Recognizing God’s Blessing

iStock_000023441999SmallWe had just finished dinner when I asked my 5-year-old neighbor whom I was babysitting if he wanted to watch a video about Jesus. “I hate Jesus!” He declared with all the venom he could muster.

I was stunned. I didn’t know what to say and quickly asked the Lord for wisdom. Kneeling down and looking right into my neighbor’s eyes, I said, “Wow! You sure are mad at Him. What did he do?”

“He took my grandma.”

Sometimes on our journey of faith, we have a head-on collision when our circumstances do not fit our understanding of the goodness of God and we find ourselves living in the midst of disappointment, unanswered questions, and unmet desires.

We may not declare our hurt as my neighbor did. But we may ask:

  • God, can I trust you?
  • God, do You love me?
  • God, are You good?
  • God, are You just?
  • God, why did you allow this to happen?
  • God why won’t you bless me, like you’ve blessed them?

Why do we tend to question God’s goodness or doubt that He loves us when bad things happen? I think it stems from a misunderstanding of what it means to be blessed by God.

I had a paradigm shift when my young neighbor told me Jesus took his grandma. I understood his anger and confusion. Today, I want us to have a paradigm shift (a fundamental change in our underlying assumptions) about what it means to be blessed.

The apostle Paul, in his letter to the Romans instructs, “Do not be conformed to this world, but be transformed by the renewal of your mind….” (Romans 12:2a) We need our underlying assumptions to be based on God’s Word, not on our culture and not on our feelings. So rather than defining God’s blessing as the fulfillment of our dreams, we must look to Scripture to see how God defines His blessing.

“Blessed is the one whose transgression is forgiven, whose sin is covered. Blessed is the man against whom the LORD counts no iniquity, and in whose spirit there is no deceit.” (Psalm 32:1-2)

“Blessed is the man whom you discipline (yacar: to correct by words), O LORD, and whom you teach out of your law.” (Psalm 94:12)

“Oh, taste and see that the LORD is good! Blessed is the man who takes refuge in him!” (Psalm 34:8)

Through the Word of God, we come to see what the blessed life really looks like. It has very little to do with our expectations and aspirations, and everything to do with God’s loving-kindness to:

  • Forgive our sins
  • Correct us by His Word.
  • Allow us to take refuge in Him

May we have eyes to see how blessed we truly are.


Are you Jealous of Jesus?

iStock_000003913257SmallFor many the question will sound ludicrous or perhaps even blasphemous. But for some of you I’ve just touched on an unspoken gnawing in your soul.

You couldn’t put words to what was going on in your heart, but jealous of Jesus seems to fit. You may wonder, “How can I be jealous of Jesus? I’ve known him since I was a kid. I’ve spent my whole life in church. I’ve served Him in every way imaginable: Sunday school teacher, missions committee, choir, kid’s ministry, nursery ministry, visitation.”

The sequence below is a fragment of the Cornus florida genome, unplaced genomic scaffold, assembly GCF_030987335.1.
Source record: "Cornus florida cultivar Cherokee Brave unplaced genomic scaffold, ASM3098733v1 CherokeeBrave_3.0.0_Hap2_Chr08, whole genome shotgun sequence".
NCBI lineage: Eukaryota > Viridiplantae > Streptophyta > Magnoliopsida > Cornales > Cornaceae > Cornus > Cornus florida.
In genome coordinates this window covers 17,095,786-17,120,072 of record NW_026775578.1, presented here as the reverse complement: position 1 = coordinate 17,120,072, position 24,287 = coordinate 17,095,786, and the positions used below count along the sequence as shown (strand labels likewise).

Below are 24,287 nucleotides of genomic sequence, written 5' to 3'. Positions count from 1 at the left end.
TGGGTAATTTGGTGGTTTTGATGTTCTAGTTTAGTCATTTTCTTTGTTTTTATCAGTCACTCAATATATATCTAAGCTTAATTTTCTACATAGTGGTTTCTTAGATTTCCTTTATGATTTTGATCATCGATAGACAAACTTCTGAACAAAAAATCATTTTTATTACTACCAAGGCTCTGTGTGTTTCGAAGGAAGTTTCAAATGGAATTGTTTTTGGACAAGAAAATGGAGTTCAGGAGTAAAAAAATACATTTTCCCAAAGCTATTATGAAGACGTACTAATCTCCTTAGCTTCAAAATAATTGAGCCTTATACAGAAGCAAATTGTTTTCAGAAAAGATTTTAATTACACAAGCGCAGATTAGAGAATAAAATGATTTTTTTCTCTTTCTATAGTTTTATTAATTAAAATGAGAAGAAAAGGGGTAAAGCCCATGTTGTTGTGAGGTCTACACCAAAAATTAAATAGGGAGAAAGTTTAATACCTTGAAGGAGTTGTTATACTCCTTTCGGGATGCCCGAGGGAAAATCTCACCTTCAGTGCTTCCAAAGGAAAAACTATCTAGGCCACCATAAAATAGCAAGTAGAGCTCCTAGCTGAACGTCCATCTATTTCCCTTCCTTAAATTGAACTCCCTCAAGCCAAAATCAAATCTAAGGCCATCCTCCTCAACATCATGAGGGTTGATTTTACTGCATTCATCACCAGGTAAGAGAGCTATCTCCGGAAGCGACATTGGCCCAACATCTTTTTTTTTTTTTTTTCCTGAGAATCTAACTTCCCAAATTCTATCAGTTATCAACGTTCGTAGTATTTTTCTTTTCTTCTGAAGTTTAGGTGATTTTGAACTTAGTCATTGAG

Yes, like the Jews before you, you might have a zeal for God, but not according to knowledge. Paul speaks of this in his letter to the Romans when he shares his ongoing prayer and desire that his fellow Jews be saved. (10:1) He laments that “they have a zeal for God, but not according to knowledge.” (10:2)

This was his own testimony as he described who he once was to the saints in Philippi: “If anyone else thinks he has reason for confidence in the flesh, I have more: circumcised on the eighth day, of the people of Israel, of the tribe of Benjamin, a Hebrew of Hebrews; as to the law, a Pharisee; as to zeal, a persecutor of the church; as to righteousness under the law, blameless.” (Philippians 3:4b-6)

Paul, like many of his countrymen, pursued the law as if it were based on works and not by faith. Unfortunately, we can do that, too, and it leads us to the same end: stumbling over Jesus.

Coming to Jesus is terrible for our pride. For we need to see ourselves as “unclean, and all our righteous deeds… like a polluted garment.” (Isaiah 64:6) I was challenged anew when my husband recently prayed, “There is no righteousness in me apart from Jesus.”

That is a hard thing to recognize, especially when you’ve been in church since your first memory: memorizing scripture, singing about Jesus, avoiding a list of sins, and generally seeing yourself as “a good person.”

Even believers in Christ can be tempted to desert the gospel of grace in Jesus Christ and turn to another “gospel.” God provided Paul’s letter to the Galatians in His Scripture to warn us of this type of turning from justification by faith to justification by works.

Paul declares, “…we know that a person is not justified by works of the law but through faith in Jesus Christ.” (2:16) And he asked the Galatians a pointed question, “Did you receive the Spirit by works of the law or by hearing with faith?” (3:2) The answer, according to the Word, is that we receive the Spirit by hearing through faith, “for Christ is the end of the law for righteousness to everyone who believes.” (Romans 10:4)

When we submit to this truth, we will be grateful to, not jealous of, Jesus and His righteousness.

Can This Be the Christ?


Over the past several months, I’ve had a number of commitments that required more effort, time, and emotional energy than I initially expected.  Perhaps Christmastime is that kind of season for you.

Near the end of this demanding time, two friends came alongside me to ask if there was anything they could do to help. Now, I’m not one to turn down good help, but the things that I had left to do, I needed to do. No one else could study for the ladies retreat I committed to teach. No one but me could prepare the songs I agreed to sing, and I alone could spend time in the scriptures allowing them to transform my mind regarding some emotionally difficult situations. Only I could do these things, and they all seemed pressing.

Now that the songs have been sung, the retreat is a mere memory, and my thinking about my difficult situation has become more biblically grounded, I find myself reflecting on the Lord’s goodness to me as he led me through this season. My gratefulness was only enhanced when I began reading the passage about the woman at the well in Sychar.